Monique Johnson had graduated an honor student from high school in the spring and was enrolled at the University of Illinois at Urbana-Champaign where she had been awarded a scholarship from the School of Fine Arts. She eventually wanted to study cinematography, and the writer of the article made a valiant effort to wring out all possible irony when mentioning the camera that had been held by the only witness to the kidnapping. The newspaper article went on in some detail about how sad it was that Monique had been snatched from the front of her parents' home only two days before she was to leave for school. She had gone out to retrieve the newspaper from the front porch, and to put out a bowl of milk for a stray kitten that had been coming around for several days. After these details, the article seemed to dwell on the fact that Monique's mother was white and her father black. Without actually suggesting racial motivation for the kidnapping, the details of the struggles of Monique's parents in making their mixed marriage successful, as well as providing a good life in a safe neighborhood for their daughter, went on long enough to make any reader wonder what in the world could have gone wrong.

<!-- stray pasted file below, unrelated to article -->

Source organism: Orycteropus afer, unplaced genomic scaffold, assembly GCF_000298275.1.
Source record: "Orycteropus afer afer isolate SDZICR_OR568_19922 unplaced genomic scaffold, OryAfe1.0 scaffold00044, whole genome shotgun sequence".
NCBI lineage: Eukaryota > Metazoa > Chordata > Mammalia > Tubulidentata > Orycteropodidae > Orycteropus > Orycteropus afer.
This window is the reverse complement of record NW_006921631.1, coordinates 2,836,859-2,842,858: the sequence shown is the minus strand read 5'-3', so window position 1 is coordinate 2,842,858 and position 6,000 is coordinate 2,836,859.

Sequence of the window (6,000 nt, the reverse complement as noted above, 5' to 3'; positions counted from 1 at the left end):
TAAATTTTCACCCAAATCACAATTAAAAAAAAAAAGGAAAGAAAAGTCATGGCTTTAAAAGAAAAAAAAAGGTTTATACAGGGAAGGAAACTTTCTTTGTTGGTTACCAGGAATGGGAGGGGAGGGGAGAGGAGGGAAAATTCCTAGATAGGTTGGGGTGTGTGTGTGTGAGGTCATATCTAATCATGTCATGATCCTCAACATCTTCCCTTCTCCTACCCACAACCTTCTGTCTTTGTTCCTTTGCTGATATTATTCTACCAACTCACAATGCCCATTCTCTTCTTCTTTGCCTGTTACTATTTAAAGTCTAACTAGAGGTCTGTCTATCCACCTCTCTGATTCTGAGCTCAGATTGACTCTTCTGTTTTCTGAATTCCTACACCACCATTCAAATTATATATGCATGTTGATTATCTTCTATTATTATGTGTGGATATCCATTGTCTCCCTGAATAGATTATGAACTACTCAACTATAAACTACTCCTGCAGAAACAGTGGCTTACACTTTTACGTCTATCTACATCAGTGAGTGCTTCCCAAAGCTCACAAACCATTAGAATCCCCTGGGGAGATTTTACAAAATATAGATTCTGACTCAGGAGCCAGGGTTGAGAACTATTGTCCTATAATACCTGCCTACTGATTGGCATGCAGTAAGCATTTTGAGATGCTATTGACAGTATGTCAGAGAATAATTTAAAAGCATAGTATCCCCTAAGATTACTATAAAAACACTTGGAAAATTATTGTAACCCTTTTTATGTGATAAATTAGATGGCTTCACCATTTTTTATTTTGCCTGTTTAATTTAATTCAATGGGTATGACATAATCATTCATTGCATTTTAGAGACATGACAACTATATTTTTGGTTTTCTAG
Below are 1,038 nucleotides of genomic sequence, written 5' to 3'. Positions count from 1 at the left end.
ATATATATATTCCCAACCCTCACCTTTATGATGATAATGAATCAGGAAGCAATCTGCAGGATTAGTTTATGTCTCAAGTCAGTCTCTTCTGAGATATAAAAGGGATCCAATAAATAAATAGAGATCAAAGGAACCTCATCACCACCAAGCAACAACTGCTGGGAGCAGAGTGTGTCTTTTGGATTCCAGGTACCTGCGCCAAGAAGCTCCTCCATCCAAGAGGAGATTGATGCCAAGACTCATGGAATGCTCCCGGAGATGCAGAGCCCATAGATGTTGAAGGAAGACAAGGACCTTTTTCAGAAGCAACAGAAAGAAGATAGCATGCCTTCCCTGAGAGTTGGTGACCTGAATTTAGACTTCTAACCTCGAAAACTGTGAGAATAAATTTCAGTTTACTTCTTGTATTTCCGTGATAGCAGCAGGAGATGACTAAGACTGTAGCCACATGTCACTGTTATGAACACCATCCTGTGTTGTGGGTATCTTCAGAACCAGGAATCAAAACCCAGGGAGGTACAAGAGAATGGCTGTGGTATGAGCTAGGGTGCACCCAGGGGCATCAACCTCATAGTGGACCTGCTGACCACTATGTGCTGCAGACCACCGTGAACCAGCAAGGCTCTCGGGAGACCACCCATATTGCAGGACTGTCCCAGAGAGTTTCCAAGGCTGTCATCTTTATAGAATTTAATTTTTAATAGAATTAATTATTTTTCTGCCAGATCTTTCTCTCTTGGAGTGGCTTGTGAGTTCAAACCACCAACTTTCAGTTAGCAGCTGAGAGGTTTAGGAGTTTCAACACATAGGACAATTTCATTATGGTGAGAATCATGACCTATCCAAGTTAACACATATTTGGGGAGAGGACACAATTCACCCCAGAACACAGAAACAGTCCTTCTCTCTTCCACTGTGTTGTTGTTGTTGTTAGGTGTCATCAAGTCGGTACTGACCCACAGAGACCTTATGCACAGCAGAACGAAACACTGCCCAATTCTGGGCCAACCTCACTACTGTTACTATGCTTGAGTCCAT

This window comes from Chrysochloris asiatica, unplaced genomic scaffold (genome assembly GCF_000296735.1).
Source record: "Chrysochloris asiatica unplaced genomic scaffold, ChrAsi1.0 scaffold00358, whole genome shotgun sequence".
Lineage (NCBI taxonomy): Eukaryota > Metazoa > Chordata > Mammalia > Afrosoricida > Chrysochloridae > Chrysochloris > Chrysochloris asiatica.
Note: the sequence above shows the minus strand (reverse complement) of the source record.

Predictably, the author of the article had begun with the facts, then went on to gnash his or her teeth on the irony of the situation and the outrage of neighbors, classmates, teachers and friends. But the ending of the article was not so predictable. The article ended not with a sad commentary, but with what seemed to Archie an unnecessary repeat of the video camera. By reiterating that the only witness had been carrying his video camera out to his car, but had apparently failed to think quickly enough to use it, Archie sensed an implication that he might have done something wrong. Indeed, by not acting as any viewer of America's Funniest Home Videos or I Witness Video would have acted, he had failed to get that perfect shot that would have aired on every network and been portrayed in multiple still photos above the continuation of the article on page two instead of Monique's boring high school yearbook picture tucked between the equally boring photos of her grieving parents embracing one another and a forlorn-looking black kitten sitting on a front porch step.